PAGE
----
If you own and rent property, whether as a first-time investor or a seasoned landlord, it’s worth forming a Limited Liability Company (LLC) to house your operation. An LLC works a lot like an umbrella: it’s easy to set up, easy to use, and protects you from being exposed. By filing some paperwork, paying some fees, and clicking the link to grab one of our fillable operating agreements, you can set up an LLC that shields your assets from lawsuits associated with your property. This means if a tenant or a contractor or even a delivery person sues you, only your property is at stake — not your life’s savings. Let’s take a look at how and why you might benefit from forming an LLC for your rental property.
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For the sake of simplicity, we’ll imagine an LLC as a sort of legal middle ground between an individual and a corporation. An individual can easily do business, either as a sole proprietor or partner, but also takes full responsibility for any liability incurred as a result of that business activity.1 A corporation is more complicated and costs more to run, but fully protects its owners from being personally sued over its dealings.
An LLC exists somewhere in between. The State of Wyoming authorized the first one in 1977, marking a historic moment for business in America. Now business owners could limit their liability using the shield of a business, but without being taxed twice like a corporation. Corporations then, as now, underwent double taxation. Profits were taxed, and then shareholders paid out by those profits were also taxed on what they were paid. The LLC, designed by an oil company’s lawyers, represented a win for business people and a problem for the Internal Revenue Service.2
In 1988, following more than a decade of negotiation, the IRS ruled that an LLC could opt to be taxed as a sole proprietorship or a partnership. It could undergo “pass-through taxation,” which occurs when income and losses “pass through” a business and appear on the personal tax returns of its owner(s).3 In other words, the company wouldn’t have to pay its own, separate tax. Today, the LLC is a popular choice; a majority of the companies registered in the United States are LLCs.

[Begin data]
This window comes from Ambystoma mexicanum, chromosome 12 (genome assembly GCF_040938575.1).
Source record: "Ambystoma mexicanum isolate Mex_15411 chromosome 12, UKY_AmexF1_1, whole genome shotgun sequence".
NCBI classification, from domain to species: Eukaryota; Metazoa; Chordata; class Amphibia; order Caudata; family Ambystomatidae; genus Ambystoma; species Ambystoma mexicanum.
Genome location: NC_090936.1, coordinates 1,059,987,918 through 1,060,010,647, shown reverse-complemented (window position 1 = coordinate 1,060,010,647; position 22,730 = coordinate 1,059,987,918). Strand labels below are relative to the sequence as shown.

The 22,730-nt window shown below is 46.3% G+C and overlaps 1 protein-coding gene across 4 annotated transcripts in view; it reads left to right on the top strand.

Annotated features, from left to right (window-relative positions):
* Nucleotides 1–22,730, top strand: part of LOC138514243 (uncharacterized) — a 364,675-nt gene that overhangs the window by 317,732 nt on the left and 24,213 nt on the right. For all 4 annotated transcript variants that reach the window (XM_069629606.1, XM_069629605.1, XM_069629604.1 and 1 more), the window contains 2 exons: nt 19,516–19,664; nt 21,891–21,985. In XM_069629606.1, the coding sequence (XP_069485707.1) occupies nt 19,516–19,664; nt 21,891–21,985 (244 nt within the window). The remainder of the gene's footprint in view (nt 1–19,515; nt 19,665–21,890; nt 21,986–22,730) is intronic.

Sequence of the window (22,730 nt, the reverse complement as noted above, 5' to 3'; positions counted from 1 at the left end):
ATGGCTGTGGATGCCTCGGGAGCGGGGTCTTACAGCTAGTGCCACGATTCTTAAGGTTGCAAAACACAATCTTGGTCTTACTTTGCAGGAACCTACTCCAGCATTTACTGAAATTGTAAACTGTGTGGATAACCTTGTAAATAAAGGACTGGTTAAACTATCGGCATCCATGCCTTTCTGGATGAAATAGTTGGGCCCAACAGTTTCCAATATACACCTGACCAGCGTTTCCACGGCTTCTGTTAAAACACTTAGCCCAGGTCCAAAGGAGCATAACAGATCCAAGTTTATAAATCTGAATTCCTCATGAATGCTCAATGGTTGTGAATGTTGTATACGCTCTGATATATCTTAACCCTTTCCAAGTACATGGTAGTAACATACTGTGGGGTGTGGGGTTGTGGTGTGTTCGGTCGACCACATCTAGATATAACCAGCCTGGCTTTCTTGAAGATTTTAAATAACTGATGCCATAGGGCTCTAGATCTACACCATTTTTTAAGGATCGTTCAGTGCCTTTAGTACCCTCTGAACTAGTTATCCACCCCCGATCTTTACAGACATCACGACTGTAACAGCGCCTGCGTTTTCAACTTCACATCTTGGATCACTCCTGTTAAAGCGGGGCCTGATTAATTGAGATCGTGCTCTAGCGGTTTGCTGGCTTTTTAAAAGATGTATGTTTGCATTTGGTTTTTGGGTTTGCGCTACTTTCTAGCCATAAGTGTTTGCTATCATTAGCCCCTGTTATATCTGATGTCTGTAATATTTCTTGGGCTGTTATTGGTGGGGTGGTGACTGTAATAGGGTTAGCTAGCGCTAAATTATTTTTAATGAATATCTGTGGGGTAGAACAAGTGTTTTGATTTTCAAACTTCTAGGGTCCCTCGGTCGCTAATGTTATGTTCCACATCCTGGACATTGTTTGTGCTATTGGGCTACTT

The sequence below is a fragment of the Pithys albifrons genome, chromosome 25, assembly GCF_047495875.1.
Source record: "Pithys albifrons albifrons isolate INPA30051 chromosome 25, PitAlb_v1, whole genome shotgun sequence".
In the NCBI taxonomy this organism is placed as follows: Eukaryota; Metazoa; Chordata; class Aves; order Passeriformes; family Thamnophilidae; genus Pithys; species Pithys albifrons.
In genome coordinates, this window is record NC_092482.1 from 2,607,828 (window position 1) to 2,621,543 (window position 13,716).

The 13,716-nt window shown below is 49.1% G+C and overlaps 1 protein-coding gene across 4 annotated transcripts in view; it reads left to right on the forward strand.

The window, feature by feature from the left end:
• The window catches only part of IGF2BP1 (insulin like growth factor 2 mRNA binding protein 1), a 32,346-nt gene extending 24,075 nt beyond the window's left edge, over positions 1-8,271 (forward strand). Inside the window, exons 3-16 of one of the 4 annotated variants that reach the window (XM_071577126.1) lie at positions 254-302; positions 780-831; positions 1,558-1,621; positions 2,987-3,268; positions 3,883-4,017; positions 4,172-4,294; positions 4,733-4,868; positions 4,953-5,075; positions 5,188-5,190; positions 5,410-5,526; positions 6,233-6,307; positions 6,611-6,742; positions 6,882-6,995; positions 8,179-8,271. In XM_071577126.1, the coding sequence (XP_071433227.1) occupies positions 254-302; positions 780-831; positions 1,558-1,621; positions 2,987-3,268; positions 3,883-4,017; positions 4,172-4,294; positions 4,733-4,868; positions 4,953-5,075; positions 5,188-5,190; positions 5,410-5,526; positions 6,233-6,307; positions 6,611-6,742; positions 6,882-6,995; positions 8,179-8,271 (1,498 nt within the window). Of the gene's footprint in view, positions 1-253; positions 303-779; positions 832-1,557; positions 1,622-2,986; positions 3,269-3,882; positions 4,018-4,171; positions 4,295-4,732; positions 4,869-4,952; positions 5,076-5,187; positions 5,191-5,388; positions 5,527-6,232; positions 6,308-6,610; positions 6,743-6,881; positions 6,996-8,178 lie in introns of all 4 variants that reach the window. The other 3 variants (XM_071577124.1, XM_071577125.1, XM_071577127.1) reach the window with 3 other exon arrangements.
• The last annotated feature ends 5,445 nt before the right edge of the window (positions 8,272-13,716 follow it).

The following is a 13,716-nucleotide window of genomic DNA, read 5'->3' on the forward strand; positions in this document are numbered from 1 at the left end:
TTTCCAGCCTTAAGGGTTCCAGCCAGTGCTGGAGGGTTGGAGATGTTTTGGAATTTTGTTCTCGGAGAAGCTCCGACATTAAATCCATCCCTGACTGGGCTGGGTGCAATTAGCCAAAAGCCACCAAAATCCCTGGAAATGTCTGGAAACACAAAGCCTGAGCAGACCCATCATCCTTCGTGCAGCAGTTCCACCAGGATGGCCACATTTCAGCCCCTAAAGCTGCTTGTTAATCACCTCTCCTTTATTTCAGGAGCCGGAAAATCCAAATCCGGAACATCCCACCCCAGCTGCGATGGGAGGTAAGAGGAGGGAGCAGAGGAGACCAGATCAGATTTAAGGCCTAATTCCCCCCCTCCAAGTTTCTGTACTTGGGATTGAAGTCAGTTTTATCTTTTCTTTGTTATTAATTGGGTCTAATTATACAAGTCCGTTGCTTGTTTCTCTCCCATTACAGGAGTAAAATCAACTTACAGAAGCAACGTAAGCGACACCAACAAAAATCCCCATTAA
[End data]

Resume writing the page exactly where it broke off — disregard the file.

Imagine you rent your property to a tenant who gets hurt at home and sues you for damages. Or a tenant takes you to court over the way you decide to use her security deposit.4 Or a delivery person slips and falls at your doorstep and sues you for medical expenses. Historical precedent shows none of this is outside the realm of the possible.
If you are commingling your property and your personal income, a claim can be made on all of it. But if you’re running your property through an LLC, your liability is limited to only what the LLC owns. People who rent out multiple properties often set up a separate LLC for each property, so that if there’s a legal issue at one property, liability is limited to only investments in the LLC that owns it, and not all the others, too.5
As in the case of any law, there are loopholes. If you aren’t meticulous about keeping your personal and business expenses separate, for example, or if you don’t have an operating agreement, a court could find you liable. But if you’ve done everything according to the letter, an LLC can be a barrier between a court of law and your personal income.
There are other benefits, too. If you own a rental property in a different state, forming an LLC allows you to avoid a lengthier, more expensive paperwork process. An LLC also makes it easy for your property to be distributed to beneficiaries upon your death.
Setting up an LLC is easier than setting up a corporation. You don’t have to appoint officers or a board of directors. You don’t have to have a series of meetings to clarify your governing board’s vision.
First, you choose a name that isn’t being used by anyone else. The next step is to click the link below for our operating agreement, which helps you to define the ownership, management, and life cycle of your LLC. Some states don’t require you to file this agreement, but not having and signing one exposes you to a greater degree of liability, largely defeating the purpose of setting up an LLC.
Next, you file your articles of organization, a document that goes by different names in different states, including certificate of organization and certificate of formation. You can find it on the website of your state’s relevant agency, usually the Secretary of State. The articles of organization ask for such details as your company name, a statement of purpose, the specific amount of time for which the LLC will operate, and your principal place of business.6
There are fees to pay when you file your articles of organization. These also vary by state, from $45 to $500, and so do annual fees. Some states don’t charge an annual renewal fee; others do. But anyone sued over a property will tell you $500 a year pales in comparison to the cost of losing all your assets. This is the principle that underlies insurance: that to protect your money, you have to spend a little money.
You can choose how you want your LLC to be taxed. Through a sole proprietorship LLC, you’re taxed the way any self-employed person is. You claim the expenses associated with owning the property on your tax returns, and you’re taxed on earnings. You can also file as an S-Corp or even a C-corp, which makes it easier to access financing and outside investment.7
It’s never too late to put your property under the umbrella of the LLC. Be sure to click the link for our operating agreement so you can get the process started today.